At a time when unemployment and the coronavirus pandemic are causing food insecurity for many Americans, a new study indicates that the issue also causes long-running health problems. The study was conducted by a team of researchers at Ball State University and Walden University and published in the Sage Journals.
Food insecurity leads to long-running health problems
The researchers looked at about 25,000 people over the course of a decade. The study was the first long-term study on food insecurity in the U.S. Of those 25,000 people, almost one-fifth of them reported that they had experienced food insecurity, and after 10 years, about 11% of those who reported food insecurity had died.
Among the health problems reported by those who experienced food insecurity were heart problems. The study found that death from heart disease and cardiovascular problems was 75% higher in those who have experienced food in security, even after controlling for demographic and health risk factors.
“A major finding is that food insecurity had an independent effect on cardiovascular mortality even after controlling for known pre-existing cardiovascular conditions like congestive heart failure, stroke, angina, coronary heart disease, or myocardial infarction,” Ball State epidemiologist Jagdish Khubchandani said in a statement. “Therefore, food insecurity can be considered a fundamental risk factor for CVD and should be added as a guideline for the assessment of cardiovascular risk.”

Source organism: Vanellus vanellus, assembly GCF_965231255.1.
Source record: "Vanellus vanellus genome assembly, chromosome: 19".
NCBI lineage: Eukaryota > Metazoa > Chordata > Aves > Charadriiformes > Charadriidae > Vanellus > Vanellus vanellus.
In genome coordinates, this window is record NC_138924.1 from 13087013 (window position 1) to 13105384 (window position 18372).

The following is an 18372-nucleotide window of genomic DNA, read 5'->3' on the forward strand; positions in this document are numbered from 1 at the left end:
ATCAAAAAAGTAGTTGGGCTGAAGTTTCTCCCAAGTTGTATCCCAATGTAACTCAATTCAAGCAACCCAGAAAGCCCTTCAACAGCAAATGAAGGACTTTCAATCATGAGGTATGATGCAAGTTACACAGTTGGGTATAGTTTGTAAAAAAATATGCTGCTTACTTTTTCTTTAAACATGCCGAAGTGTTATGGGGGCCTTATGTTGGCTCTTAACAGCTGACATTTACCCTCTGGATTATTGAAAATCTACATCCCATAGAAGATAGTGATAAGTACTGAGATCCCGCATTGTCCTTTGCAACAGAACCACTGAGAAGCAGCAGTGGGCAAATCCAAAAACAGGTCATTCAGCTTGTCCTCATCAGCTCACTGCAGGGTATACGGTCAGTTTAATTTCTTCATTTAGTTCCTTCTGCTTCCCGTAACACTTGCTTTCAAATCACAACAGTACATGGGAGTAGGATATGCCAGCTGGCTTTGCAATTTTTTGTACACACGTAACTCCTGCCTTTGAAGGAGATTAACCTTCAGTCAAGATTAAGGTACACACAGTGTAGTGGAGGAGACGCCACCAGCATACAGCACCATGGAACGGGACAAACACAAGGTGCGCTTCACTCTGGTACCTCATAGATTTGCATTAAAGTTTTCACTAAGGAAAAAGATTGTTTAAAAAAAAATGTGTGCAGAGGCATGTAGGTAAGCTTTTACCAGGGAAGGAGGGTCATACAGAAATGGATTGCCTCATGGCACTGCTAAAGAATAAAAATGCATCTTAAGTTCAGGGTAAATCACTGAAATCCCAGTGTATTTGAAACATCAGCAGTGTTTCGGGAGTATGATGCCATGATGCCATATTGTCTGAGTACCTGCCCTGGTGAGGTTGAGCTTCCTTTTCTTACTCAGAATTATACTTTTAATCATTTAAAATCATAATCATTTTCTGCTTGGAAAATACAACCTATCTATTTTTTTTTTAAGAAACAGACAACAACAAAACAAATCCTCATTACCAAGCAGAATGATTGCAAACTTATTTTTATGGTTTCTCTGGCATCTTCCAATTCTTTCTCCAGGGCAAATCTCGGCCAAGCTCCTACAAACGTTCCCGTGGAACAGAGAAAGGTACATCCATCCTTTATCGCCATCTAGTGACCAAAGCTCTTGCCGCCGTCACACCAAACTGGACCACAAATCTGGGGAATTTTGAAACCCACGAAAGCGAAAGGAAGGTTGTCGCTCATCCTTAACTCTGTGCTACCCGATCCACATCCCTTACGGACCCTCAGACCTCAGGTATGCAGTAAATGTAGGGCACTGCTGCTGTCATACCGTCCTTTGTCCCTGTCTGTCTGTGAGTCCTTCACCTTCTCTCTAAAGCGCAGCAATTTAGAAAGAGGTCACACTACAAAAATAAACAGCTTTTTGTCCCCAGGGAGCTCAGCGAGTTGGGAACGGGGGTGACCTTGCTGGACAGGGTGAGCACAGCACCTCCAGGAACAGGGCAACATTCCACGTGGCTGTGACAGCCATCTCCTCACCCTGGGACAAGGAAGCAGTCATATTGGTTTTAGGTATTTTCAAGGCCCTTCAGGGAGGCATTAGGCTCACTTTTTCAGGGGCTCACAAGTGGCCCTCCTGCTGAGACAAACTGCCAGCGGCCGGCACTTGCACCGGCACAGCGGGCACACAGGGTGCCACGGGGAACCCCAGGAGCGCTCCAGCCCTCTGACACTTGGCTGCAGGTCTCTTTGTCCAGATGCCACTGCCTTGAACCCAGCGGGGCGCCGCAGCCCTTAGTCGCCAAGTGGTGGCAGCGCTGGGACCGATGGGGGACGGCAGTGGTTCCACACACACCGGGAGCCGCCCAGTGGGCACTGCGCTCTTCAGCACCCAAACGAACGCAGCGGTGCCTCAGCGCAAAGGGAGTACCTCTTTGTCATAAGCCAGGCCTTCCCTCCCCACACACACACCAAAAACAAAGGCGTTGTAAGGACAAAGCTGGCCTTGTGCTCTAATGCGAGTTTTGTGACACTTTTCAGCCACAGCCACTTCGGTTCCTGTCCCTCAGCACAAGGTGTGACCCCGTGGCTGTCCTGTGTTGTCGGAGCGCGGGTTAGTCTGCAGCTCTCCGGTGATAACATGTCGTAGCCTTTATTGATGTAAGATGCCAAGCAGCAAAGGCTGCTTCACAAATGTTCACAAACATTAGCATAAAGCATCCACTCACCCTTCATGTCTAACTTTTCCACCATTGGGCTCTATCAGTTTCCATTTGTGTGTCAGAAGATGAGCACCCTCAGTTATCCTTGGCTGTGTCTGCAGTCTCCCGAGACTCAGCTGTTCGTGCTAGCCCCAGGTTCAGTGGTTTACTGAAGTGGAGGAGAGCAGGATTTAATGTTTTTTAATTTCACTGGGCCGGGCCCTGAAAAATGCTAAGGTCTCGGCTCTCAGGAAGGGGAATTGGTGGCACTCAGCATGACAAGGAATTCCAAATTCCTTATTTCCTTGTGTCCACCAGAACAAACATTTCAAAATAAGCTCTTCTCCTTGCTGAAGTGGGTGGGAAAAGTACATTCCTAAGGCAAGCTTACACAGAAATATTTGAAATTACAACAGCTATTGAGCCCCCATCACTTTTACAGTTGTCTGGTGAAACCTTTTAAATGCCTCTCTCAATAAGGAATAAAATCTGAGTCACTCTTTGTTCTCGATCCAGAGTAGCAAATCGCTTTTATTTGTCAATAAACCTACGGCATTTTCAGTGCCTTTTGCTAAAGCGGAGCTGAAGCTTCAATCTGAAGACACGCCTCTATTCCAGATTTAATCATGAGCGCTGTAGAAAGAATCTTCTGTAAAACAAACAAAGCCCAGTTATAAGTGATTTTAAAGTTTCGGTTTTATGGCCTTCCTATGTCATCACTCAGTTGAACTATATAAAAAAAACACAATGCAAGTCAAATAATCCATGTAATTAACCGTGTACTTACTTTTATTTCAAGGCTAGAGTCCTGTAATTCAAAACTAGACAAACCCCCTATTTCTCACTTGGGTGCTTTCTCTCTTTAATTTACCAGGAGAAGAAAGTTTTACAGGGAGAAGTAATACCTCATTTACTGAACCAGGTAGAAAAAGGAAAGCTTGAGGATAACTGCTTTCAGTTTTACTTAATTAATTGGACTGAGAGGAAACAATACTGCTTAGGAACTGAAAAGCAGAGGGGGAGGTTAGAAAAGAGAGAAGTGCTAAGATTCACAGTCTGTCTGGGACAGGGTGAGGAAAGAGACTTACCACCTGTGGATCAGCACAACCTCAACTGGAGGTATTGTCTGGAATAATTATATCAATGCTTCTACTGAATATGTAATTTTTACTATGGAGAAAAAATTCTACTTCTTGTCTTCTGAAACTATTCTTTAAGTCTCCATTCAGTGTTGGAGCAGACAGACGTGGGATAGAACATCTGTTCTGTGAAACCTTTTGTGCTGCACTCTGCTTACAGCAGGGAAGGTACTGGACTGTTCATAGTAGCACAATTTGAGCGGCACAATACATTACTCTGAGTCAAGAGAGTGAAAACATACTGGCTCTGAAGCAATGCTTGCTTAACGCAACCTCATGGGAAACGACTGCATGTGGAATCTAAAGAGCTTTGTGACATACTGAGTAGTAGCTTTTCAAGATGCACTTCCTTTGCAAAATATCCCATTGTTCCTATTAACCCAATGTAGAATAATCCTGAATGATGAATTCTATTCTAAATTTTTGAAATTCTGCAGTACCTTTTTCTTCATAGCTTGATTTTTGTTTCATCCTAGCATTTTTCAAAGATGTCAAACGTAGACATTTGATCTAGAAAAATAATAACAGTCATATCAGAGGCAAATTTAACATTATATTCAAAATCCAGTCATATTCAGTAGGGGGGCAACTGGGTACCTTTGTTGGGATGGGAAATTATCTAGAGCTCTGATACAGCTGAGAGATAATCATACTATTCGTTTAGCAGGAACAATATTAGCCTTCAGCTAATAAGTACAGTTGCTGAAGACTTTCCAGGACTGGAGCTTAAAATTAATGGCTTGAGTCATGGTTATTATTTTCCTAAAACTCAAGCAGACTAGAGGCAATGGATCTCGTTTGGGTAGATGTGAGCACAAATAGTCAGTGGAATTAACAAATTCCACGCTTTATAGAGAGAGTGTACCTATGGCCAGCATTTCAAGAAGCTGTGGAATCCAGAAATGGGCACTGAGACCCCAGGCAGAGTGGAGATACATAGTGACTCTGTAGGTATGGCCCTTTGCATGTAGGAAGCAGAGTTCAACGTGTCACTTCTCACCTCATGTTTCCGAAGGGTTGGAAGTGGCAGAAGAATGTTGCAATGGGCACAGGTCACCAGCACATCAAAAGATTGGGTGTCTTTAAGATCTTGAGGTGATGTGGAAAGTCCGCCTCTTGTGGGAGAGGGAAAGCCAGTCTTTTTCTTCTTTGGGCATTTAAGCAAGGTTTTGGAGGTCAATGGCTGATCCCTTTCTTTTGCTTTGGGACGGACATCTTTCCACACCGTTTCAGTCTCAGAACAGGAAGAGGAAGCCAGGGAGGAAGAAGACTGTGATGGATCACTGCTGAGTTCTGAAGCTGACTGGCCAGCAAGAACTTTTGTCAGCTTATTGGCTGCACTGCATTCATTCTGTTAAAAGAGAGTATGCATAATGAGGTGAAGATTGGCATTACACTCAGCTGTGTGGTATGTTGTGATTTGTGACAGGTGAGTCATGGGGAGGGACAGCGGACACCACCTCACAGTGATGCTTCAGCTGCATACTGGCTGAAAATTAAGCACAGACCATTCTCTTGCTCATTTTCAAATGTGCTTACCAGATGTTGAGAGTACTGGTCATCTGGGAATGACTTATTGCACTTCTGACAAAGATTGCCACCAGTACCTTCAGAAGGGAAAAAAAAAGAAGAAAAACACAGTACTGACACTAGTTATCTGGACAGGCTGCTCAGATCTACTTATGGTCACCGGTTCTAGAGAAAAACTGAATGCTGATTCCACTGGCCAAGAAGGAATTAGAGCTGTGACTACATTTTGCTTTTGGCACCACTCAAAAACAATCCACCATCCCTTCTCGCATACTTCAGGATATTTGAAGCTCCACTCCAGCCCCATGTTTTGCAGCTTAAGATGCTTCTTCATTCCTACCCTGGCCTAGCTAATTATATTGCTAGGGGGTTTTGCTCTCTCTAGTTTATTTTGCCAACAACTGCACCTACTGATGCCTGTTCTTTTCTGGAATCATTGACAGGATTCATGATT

The finding involving food insecurity and health risks comes at an important time. The American Heart Association is working on innovative approaches to improve health in ways that are impacted by diet. The organization is also working on a sustainable food system, according to Khubchandani, a processor of health science at Ball State’s College of Health.
To conduct their study, researchers analyzed data on adults from the 1999 to 2010 National Health and Nutrition Examination Survey and mortality data through 2015. In addition to revealing increased health problems, the study also found that those who experience food insecurity tend to be younger, minorities, poorer, less educated, obese, smokers and diabetics.
The mortality rate among the food insecure was 58% higher than among those who didn’t experience food insecurity. After adjusting for age, race gender and other demographic factors, the death rate was 46% higher for the food insecure.
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